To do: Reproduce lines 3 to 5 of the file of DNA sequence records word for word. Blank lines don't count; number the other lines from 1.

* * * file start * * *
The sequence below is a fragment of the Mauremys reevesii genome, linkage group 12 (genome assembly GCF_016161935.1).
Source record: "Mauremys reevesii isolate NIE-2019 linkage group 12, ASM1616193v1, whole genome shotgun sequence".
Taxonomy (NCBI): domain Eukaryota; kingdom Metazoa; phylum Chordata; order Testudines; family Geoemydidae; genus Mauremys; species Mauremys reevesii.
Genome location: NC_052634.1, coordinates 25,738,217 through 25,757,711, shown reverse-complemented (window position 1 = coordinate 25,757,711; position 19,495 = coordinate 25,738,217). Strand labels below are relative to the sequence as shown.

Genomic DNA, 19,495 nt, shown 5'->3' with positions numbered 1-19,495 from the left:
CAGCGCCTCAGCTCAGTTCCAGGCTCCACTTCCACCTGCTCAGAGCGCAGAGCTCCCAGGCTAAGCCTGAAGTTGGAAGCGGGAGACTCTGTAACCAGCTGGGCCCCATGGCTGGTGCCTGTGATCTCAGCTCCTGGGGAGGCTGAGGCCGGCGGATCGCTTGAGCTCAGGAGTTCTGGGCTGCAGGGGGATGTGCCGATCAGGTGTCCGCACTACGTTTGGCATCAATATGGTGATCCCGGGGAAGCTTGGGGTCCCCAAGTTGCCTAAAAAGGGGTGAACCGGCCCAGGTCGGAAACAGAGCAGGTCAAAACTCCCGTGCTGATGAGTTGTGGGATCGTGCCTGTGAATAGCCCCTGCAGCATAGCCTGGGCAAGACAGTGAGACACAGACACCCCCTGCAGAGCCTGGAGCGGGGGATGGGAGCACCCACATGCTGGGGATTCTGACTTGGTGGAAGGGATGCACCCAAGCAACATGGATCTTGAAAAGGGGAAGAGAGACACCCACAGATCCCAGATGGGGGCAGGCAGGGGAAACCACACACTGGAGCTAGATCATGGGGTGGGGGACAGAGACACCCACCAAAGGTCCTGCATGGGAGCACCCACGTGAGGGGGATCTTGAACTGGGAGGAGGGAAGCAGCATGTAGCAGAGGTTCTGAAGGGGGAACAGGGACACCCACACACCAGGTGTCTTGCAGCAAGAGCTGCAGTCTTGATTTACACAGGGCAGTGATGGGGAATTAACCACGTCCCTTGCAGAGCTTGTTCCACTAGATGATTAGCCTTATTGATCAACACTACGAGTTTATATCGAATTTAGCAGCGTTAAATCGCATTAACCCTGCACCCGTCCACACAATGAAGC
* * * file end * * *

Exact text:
Taxonomy (NCBI): domain Eukaryota; kingdom Metazoa; phylum Chordata; order Testudines; family Geoemydidae; genus Mauremys; species Mauremys reevesii.
Genome location: NC_052634.1, coordinates 25,738,217 through 25,757,711, shown reverse-complemented (window position 1 = coordinate 25,757,711; position 19,495 = coordinate 25,738,217). Strand labels below are relative to the sequence as shown.

Genomic DNA, 19,495 nt, shown 5'->3' with positions numbered 1-19,495 from the left: